Notwithstanding general concerns about the responsiveness of supply, the information available suggests that foreign residential purchases have probably not had a large direct effect on the price of housing that is typically purchased by first home buyers. While incomplete, the FIRB data and the information received through our liaison with developers suggest that most foreign residential purchases are for new, higher-density, inner-city properties as well as properties close to universities. Furthermore, the properties they purchase tend to be valued well above the average national sales price. In contrast, most purchases by first home buyers have been for established homes that are priced well below the national average. Moreover, when they do purchase new housing, first home buyers appear to generally purchase detached homes close to the fringe of the main cities rather than new apartments located close to the city centres. Of course, there are some foreign buyers that purchase cheaper homes outside the inner-city areas, just as there are some first home buyers that purchase inner-city properties priced above the national average. But in the main, foreign buyers appear to be purchasing properties that are typically quite different in their characteristics from those purchased by most first home buyers.
Finally, I would like to comment on the issue of the availability of data. FIRB's main role is to ensure foreign purchases are consistent with the rules, rather than to provide data on the actual level of foreign investment. Even so, a case could be made for more timely provision of the approvals data that are already collected by FIRB, perhaps publishing them on a quarterly rather than annual basis. Also, more granular data could be provided, such as the number of approvals within broad price brackets rather than just the total value and number of approvals. Beyond that, the benefits of any new reporting requirements in this area should be weighed carefully against the costs of its collection and administration.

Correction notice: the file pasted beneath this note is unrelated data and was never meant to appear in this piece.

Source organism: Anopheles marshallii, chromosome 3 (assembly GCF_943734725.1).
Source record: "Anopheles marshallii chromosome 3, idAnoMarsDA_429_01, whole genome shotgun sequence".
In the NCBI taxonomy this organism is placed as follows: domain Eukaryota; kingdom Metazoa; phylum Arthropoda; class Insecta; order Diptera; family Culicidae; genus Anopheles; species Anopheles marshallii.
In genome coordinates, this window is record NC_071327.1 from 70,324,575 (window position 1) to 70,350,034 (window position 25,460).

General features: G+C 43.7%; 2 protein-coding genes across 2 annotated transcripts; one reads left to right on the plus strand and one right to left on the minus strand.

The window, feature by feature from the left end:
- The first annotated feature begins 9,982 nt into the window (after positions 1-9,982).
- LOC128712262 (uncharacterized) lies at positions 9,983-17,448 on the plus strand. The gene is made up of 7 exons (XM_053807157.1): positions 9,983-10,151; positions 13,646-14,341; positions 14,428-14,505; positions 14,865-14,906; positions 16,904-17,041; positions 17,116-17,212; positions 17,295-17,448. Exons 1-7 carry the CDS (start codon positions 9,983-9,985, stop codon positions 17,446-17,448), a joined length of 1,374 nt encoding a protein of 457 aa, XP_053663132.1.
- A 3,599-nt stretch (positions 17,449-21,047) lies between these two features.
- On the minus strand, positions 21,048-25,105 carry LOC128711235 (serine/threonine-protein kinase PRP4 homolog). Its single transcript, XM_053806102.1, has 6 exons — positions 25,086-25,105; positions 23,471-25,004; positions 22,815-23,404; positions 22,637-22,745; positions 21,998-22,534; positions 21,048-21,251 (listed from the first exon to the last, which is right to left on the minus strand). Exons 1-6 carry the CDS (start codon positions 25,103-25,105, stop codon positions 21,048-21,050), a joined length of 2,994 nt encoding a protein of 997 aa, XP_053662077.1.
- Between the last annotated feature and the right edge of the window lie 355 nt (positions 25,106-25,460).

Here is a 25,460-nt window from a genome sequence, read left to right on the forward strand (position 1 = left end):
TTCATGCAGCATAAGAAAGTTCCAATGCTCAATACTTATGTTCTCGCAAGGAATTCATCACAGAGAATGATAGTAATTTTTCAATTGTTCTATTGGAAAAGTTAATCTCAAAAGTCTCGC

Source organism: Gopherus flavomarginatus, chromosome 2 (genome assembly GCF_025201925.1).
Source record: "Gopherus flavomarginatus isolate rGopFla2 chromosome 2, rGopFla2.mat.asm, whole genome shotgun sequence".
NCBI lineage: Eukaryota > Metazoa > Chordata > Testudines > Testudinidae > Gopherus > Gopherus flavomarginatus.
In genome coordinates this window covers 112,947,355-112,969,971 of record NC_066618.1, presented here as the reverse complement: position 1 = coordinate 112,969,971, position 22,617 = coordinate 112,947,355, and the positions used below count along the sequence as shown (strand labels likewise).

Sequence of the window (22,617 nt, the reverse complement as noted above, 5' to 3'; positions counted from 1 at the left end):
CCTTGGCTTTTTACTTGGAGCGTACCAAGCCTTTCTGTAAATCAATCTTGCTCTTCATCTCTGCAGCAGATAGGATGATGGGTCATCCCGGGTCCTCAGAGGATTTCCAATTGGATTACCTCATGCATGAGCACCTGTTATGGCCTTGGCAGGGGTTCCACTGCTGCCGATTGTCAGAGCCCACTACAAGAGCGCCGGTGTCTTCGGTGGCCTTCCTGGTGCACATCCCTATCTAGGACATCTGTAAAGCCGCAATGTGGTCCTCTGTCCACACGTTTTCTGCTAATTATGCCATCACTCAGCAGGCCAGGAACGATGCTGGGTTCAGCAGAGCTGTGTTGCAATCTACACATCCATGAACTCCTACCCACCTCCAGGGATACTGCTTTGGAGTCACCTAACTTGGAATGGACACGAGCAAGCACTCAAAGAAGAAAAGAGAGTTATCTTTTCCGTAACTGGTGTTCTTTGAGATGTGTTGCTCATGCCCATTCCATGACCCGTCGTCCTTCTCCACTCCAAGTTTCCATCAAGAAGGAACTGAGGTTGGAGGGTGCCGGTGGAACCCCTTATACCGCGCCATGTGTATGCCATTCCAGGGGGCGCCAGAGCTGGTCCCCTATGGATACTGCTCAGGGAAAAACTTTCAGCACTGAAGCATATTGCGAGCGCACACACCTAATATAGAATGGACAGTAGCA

With those introductory comments, my colleague, Dr David Orsmond, and I are happy to take any questions you may have.
See RBA (2014), ‘Submission to the Inquiry into Foreign Investment in Residential Real Estate’, 9 May.